Other Thoughts: I had the good fortune to arrive at Kincaid Park on a Wednesday just before the weekly league doubles match started. It was a fun round. Had I tried to play on my own, the round would have been a bit tedious as I would have had to walk forward to determine the basket location on more than half the holes. On a few holes, the next tee location would not have been obvious.
I played this on a trip to Alaska on which I also played Hilltop Ski Area and Tsalteshi Trails in Soldotna. Both the Anchorage courses are superior to Tsalteshi Trails, but other than the additional effort required to play Hilltop, I cannot say that Kincaid is a better course than Hilltop. They are night and day different, but each is fun and challenging with its own benefits and shortcomings. Kincaid is probably the more difficult of the two because it is the more technical course and rewards a number of different techniques off the tee. I would definitely recommend both Kincaid and Hilltop if you are lucky enough to find yourself in Anchorage. Beginners may find this course a bit frustrating, but I would still recommend it as it will challenge you to use more than just your backhand or forehand off the tee.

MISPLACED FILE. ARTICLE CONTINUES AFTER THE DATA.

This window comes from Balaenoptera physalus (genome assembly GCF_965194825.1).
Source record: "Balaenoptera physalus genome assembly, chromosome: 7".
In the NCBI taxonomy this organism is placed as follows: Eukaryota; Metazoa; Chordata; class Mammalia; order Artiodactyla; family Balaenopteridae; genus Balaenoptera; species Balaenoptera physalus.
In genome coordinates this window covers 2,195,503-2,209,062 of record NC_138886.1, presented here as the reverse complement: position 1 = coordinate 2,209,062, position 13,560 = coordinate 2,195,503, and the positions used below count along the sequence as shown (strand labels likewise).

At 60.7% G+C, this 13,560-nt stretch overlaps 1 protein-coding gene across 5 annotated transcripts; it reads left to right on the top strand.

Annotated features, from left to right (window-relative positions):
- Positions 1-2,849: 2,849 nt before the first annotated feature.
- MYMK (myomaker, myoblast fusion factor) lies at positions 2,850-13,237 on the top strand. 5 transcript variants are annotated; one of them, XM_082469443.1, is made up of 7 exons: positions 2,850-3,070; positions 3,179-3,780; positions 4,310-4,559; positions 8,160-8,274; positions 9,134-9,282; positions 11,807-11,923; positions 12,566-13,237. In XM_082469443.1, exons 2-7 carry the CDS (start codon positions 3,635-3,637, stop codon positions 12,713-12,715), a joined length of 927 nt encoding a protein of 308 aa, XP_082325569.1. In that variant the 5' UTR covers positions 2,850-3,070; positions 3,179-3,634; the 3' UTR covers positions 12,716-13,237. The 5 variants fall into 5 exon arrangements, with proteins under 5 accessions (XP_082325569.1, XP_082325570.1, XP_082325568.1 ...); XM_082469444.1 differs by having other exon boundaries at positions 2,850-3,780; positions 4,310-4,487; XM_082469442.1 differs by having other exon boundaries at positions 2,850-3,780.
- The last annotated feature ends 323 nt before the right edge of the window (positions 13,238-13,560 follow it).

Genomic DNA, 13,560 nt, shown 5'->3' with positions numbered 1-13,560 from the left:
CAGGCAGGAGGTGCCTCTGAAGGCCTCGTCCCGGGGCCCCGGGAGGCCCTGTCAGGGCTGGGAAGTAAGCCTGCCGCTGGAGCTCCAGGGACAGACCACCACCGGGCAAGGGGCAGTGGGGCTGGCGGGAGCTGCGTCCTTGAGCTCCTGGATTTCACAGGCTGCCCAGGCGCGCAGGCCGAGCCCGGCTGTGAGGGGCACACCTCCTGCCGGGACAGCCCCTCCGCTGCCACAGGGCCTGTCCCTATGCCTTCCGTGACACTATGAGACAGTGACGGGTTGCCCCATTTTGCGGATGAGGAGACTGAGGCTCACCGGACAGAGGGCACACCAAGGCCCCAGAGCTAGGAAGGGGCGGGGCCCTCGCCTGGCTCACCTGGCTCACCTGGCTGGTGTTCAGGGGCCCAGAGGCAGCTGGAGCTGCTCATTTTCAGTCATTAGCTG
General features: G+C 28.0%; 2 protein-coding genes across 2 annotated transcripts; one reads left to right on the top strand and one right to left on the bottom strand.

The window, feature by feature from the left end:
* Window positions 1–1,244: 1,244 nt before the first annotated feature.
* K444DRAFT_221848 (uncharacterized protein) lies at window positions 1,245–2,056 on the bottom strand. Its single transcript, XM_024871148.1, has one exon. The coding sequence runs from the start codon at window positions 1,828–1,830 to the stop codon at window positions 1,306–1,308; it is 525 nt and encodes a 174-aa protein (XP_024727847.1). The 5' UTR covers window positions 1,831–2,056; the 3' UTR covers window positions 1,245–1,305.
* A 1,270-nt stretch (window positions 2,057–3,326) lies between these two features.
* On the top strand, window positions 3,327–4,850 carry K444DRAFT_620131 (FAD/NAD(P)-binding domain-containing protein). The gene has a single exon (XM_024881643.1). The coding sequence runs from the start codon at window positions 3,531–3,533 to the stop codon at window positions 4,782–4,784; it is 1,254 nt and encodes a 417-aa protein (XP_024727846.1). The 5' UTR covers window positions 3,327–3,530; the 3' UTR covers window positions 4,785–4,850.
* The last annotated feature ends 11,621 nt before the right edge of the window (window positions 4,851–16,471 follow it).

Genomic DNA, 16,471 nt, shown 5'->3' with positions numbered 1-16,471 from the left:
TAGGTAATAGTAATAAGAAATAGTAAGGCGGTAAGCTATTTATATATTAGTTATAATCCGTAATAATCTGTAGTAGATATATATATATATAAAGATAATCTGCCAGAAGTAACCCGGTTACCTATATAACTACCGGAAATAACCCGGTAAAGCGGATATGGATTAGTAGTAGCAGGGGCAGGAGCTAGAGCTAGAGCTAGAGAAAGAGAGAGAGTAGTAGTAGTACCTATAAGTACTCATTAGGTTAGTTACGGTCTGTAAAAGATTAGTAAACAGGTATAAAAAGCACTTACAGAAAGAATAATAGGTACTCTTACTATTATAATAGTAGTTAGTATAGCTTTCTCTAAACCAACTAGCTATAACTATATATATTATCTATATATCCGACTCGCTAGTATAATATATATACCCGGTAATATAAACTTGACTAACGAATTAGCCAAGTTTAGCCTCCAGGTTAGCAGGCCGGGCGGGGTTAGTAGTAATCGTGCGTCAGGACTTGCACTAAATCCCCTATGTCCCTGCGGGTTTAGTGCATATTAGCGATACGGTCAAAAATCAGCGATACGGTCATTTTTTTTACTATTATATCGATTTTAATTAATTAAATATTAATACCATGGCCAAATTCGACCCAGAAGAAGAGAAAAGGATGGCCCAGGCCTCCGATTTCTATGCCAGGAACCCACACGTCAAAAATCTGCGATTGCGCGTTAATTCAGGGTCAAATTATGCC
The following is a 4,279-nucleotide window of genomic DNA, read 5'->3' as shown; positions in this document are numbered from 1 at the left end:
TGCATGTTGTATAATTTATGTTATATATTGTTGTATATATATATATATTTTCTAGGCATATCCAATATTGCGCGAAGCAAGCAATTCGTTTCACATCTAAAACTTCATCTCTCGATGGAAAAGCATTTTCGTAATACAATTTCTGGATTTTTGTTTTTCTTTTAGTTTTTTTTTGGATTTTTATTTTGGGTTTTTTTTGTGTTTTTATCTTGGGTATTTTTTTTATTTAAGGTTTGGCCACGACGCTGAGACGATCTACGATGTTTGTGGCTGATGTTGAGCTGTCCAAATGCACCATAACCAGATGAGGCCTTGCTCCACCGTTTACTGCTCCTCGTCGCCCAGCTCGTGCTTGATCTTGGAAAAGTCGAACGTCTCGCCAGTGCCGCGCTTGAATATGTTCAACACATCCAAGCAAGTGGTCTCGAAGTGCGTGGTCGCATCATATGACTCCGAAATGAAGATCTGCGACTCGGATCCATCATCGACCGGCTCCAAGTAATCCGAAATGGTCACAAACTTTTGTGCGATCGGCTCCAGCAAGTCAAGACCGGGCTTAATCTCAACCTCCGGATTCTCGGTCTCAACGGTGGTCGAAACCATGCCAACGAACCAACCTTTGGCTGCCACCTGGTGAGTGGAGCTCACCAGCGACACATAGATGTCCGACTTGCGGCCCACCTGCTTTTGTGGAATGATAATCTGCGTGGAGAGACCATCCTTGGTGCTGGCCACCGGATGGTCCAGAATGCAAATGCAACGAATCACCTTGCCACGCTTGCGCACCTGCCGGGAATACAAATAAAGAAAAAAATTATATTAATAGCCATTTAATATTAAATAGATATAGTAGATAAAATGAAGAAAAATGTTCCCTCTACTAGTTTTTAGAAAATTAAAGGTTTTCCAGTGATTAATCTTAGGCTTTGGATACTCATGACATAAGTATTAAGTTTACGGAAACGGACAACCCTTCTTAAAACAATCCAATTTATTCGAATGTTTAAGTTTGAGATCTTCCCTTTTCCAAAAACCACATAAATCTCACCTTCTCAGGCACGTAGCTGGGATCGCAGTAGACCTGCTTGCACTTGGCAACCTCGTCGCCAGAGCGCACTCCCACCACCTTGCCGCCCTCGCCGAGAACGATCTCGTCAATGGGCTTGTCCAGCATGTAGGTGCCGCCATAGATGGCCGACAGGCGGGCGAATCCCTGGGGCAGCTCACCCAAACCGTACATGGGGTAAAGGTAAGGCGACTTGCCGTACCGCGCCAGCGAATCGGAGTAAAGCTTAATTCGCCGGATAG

4 of 5 people found this review helpful.
1 Helpful / 4 Not
Great Course/Great Views
Pros: Nice long holes. Challenging.
Good local scene and fairly low crowds.
The layout has ALOT of variety. Up hill, down hill, dog legs, over ravines. You name it. Never had a bad time here.
Other Thoughts: This is basically the best course in Alaska
1 of 5 people found this review helpful.